Tuesday, August 20, 2019

Mapping Peterloo

There is much commemoration of the Peterloo massacre in Manchester at the moment. One aspects of this event that I thought was interesting was the role of maps produced soon after to try explain visually what had occurred. Some were produced by supporters of the protests and other maps were used by the establishment to defend their action. We included a chapter on Peterloo and these maps in our book, Manchester: Mapping the City, which gives more detail.

Also, to give a little more background on the subject, my co-author Terry Wyke penned this short piece.

Peterloo. What is there to see?
Monday, 16 August 1819 was the date of one of the most important events in the history of political democracy in this country.  On that day a massive crowd met on St Peter's Field in Manchester to hear Henry ‘Orator’ Hunt demand fundamental political and economic reforms that would improve the lives of ordinary working people. Alarmed by the size of the crowd the magistrates ordered the arrest of Hunt and other speakers. What followed became known as the Peterloo Massacre. In their attempt to arrest Hunt the mounted troops of the Manchester and Salford Yeomanry Cavalry rode into the peaceful crowd with sabres drawn. As one eyewitness recalled: ‘In ten minutes from the commencement of the havock, the field was an open and almost deserted space. The Yeomanry had dismounted, – some were easing their horses' girths, others adjusting their accoutrements; and some were wiping their sabres. Several mounds of human being still remained where they had fallen, crushed down, and smothered’.

Conflicting accounts of exactly what did happen, the size of the crowd, the number of casualties, and who was responsible were soon circulating. Political reformers saw the decision to use the military as deliberate and planned; the authorities justified their actions arguing that the crowd threatened the very safety of the town. These opposing views were evident in the press reports, pamphlets and cartoons. They were also evident in the maps that were produced of St Peter’s Field. These maps were to be a vital source in the passionate arguments that followed Peterloo but have been less studied by historians.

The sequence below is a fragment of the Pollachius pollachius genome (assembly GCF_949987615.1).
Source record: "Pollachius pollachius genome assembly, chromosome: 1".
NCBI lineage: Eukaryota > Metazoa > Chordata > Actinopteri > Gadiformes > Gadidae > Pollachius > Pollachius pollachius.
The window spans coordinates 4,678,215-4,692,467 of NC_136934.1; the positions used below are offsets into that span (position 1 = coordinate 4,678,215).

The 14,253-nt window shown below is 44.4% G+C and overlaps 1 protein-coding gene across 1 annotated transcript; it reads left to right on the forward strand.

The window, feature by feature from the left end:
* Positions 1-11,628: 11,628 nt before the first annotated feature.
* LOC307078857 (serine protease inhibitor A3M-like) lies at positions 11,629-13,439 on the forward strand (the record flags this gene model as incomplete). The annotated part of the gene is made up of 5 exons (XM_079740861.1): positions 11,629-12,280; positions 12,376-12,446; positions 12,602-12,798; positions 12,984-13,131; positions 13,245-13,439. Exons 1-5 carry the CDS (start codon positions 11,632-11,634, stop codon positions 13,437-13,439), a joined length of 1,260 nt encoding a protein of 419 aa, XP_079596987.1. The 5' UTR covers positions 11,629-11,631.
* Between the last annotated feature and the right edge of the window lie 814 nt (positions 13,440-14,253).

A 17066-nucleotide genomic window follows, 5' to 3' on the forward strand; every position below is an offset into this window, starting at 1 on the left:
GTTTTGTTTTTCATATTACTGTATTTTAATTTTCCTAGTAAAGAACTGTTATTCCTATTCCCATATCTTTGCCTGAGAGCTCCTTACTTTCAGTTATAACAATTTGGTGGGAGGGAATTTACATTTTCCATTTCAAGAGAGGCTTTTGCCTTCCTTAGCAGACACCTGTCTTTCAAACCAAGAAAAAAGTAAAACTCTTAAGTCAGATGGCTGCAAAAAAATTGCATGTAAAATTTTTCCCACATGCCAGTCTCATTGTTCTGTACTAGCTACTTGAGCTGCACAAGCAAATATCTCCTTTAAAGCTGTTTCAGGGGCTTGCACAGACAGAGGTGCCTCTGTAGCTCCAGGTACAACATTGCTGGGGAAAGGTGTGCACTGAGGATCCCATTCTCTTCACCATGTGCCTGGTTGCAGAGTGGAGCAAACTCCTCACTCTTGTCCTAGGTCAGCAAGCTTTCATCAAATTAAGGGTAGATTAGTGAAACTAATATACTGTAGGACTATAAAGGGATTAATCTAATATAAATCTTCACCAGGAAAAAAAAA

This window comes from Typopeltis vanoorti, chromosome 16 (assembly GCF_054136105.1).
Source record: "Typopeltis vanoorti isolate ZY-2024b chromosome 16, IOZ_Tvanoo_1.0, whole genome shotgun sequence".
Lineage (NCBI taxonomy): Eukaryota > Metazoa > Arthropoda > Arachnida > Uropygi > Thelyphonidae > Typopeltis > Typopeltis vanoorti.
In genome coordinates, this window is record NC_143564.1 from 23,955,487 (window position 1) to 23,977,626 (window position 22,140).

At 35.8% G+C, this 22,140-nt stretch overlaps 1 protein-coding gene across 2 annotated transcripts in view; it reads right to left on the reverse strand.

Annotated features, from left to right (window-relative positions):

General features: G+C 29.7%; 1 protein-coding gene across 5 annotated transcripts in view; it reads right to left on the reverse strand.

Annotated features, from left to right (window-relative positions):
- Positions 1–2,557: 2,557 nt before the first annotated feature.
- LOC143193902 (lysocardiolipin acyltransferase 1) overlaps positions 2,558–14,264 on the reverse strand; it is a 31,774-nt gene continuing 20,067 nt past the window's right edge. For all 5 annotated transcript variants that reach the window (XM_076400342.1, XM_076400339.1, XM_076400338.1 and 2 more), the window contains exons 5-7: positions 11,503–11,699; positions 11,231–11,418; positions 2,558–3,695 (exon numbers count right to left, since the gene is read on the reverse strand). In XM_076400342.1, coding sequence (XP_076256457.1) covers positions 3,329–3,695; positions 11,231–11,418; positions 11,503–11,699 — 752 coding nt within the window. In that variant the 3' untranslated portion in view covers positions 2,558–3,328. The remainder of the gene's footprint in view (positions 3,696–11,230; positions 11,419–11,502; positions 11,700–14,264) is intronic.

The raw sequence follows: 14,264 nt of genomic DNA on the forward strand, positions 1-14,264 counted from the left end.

The first to be published was by the reformers, which identified the disposition and movements of the different military forces as well as very specific including the location of the banners and caps of liberty which so infuriated the military. This was followed by a plan based on a survey conducted by the authorities. They were on different scales but both became vital evidence in the subsequent trials and inquests in which references abounded to the stationing and movement of troops in the streets around St Peter’s Field.

They provide a revealing view of an open space that no longer exists in the city centre. The open space of St Peter’s Field between Windmill street and Peter street took its name from the neighbouring St Peter’s church, the most prominent landmark in this part of Manchester but the maps also show that the crowd spread across Peter street as far as the Friends Meeting House. This was possible because in 1819 Peter street was still largely undeveloped. The maps identify the meeting house’s boundary wall in what was to become Bootle street. Ten feet three inches high according to the military it was to feature in the evidence given in court because people watched the events of Peterloo unfold from the top of it, events that included people being pushed against it as the crowd rushed to escape the mounted soldiers.

Today we usually associate the location of Peterloo as between Windmill street and Peter street is embedded in our history, an open space that disappeared as buildings including the Free Trade Hall and the Theatre Royal were erected. But as these maps indicate our understanding of the boundaries of that famous meeting have become vague. The open space stretched beyond Peter street, certainly as far as the Quaker meeting house. Walking along Bootle street one can still see the wall which is the only large structure directly associated with the massacre that has managed to survive. As preparations are put in hand to celebrate the bicentenary of Peterloo, arrangements should be made to fix a plaque on what might seem to be a rather unremarkable wall, hardly worth a second glance.

This is another contemporary Peterloo map that has recently been digitised by the John Rylands Library and can be browsed in detail.


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